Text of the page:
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Lindsey Meeks

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Dr. Lindsey Meeks

Lindsey Meeks

Position: Assistant Professor
Education: Ph.D., University of Washington, 2013            

Email: lmeeks@ou.edu

Office: Burton Hall Room 135

Office Hours: TR 10:30-11:50

Personal website: http://meekslm.com

Spring Courses 2020

  • COMM 4713 Issues in Communication Study
  • COMM 6483 Media and Civic Life

Academic Interests

Dr. Lindsey Meeks conducts research in the areas of political communication, gender, and media. Within these areas, she is interested in three main actors: the news media, candidates, and voters. Specifically, she examines how the news media covers men and women candidates, and whether that coverage differs based on level of office sought and the gender of the journalists. Additionally, Dr. Meeks analyzes communication strategies of men and women candidates in varying contexts, e.g., different levels of office, the impact of their opponent’s gender and political party affiliation. Much of this work has focused on candidates’ campaign Twitter feeds, and has analyzed their issue and trait emphases, interactivity, and personalization. Lastly, she examines how voters grapple with news information and candidate information in their evaluative processes across such concepts as candidate gender, party, political issue emphases, character trait portrayal, and the effects of personalized campaign communication.

Representative Publications

Meeks, L. (2019). Defining the enemy: How Donald Trump frames the news media. Journalism & Mass Communication Quarterly. Advanced online publication. https://doi.org/10.1177/1077699019857676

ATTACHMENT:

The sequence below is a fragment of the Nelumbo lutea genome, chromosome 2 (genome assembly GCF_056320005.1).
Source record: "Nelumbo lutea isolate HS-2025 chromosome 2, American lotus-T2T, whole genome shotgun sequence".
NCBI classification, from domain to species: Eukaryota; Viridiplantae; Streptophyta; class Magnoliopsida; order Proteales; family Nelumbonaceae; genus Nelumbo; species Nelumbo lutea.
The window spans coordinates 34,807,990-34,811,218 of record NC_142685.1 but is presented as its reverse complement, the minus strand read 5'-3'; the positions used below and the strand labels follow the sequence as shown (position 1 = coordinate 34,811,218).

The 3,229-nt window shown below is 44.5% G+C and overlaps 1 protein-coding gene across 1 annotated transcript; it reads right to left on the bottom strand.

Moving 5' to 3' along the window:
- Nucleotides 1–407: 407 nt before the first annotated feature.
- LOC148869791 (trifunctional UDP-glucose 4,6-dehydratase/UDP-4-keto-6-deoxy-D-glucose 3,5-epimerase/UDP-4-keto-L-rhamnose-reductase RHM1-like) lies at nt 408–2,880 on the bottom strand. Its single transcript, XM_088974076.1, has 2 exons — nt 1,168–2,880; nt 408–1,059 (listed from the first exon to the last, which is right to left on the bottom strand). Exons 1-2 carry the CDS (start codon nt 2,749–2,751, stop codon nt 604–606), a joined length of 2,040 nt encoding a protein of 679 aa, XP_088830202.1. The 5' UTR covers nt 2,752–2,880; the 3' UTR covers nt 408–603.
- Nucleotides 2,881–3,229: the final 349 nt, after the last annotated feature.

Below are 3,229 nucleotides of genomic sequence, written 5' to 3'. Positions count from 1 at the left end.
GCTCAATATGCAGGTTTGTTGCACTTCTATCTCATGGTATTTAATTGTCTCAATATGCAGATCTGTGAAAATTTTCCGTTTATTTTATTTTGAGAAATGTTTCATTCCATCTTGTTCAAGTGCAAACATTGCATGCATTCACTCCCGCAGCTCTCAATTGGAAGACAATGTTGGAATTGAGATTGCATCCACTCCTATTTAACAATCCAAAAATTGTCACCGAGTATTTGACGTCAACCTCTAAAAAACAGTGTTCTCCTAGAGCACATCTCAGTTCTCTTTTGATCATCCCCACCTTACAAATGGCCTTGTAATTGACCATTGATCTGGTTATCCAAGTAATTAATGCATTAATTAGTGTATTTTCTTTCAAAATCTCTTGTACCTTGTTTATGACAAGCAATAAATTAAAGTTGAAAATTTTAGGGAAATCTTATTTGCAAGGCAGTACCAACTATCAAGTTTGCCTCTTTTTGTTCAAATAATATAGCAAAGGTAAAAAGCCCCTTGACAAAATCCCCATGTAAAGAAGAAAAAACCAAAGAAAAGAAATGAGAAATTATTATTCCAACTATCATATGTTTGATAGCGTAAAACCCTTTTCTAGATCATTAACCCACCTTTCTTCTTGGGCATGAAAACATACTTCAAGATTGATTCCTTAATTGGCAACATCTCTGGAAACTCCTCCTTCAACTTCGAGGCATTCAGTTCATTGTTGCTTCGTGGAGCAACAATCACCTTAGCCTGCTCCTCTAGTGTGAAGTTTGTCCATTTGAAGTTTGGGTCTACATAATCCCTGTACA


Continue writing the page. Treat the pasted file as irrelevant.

Meeks, L. (2019). Owning your message: Congressional candidates’ interactivity and issue ownership in mixed-gender campaigns. Journal of Information Technology & Politics, 16(2), 187-202. https://doi.org/10.1080/19331681.2019.1620149

Meeks, L. (2018). Appealing to the 52%: Exploring Clinton and Trump’s appeals to women voters during the 2016 U.S. presidential election. International Journal of Communication, 12, 2527-2545. Retrieved from https://ijoc.org/index.php/ijoc/article/view/8763

Meeks, L. (2018). Questioning the president: Examining gender in the White House press corps. Journalism: Theory, Practice and Criticism, 19(4), 519-535. https://doi.org/10.1177/1464884916669737

Meeks, L. (2018). Tweeted, deleted: Theoretical, methodological, and ethical considerations for examining politicians’ deleted tweets. Information, Communication & Society, 21(1), 1-13. https://doi.org/10.1080/1369118X.2016.1257041

Meeks, L. (2017). Getting personal: Effects of Twitter personalization on candidate evaluations. Politics & Gender, 13(1), 1-25. https://doi.org/10.1017/S1743923X16000696

Meeks, L. (2017). Thank you, Mr. President: Journalist gender in presidential news conferences. International Journal of Communication, 11, 2411-2430. Retrieved from https://ijoc.org/index.php/ijoc/article/view/6450

Meeks, L. (2016). Aligning and trespassing: Candidates’ party-based issue and trait ownership on Twitter. Journalism & Mass Communication Quarterly, 93(4), 1050-1072. https://doi.org/10.1177/1077699015609284

Meeks, L. (2016). Gendered styles, gendered differences: Candidates’ use of personalization and interactivity on Twitter. Journal of Information Technology & Politics, 13(4), 295-310. https://doi.org/10.1080/19331681.2016.1160268

Meeks, L. & Domke, D. (2016). When politics is a woman’s game: Party and gender ownership in woman-versus-woman elections. Communication Research, 43(7), 895-921. https://doi.org/10.1177/0093650215581369

Meeks, L. (2013). All the gender that’s fit to print: New York Times coverage of Hillary Clinton and Sarah Palin in 2008. Journalism & Mass Communication Quarterly, 90(3), 520-539. https://doi.org/10.1177/1077699013493791

Meeks, L. (2013). He wrote, she wrote: Journalist gender, political office, and campaign news. Journalism & Mass Communication Quarterly, 90(1), 58-74. https://doi.org/10.1177/1077699012468695

Meeks, L. (2012). Is she “man enough”?: Women candidates, executive political offices, and news coverage. Journal of Communication, 62(1), 175-193. https://doi.org/10.1111/j.1460-2466.2011.01621.x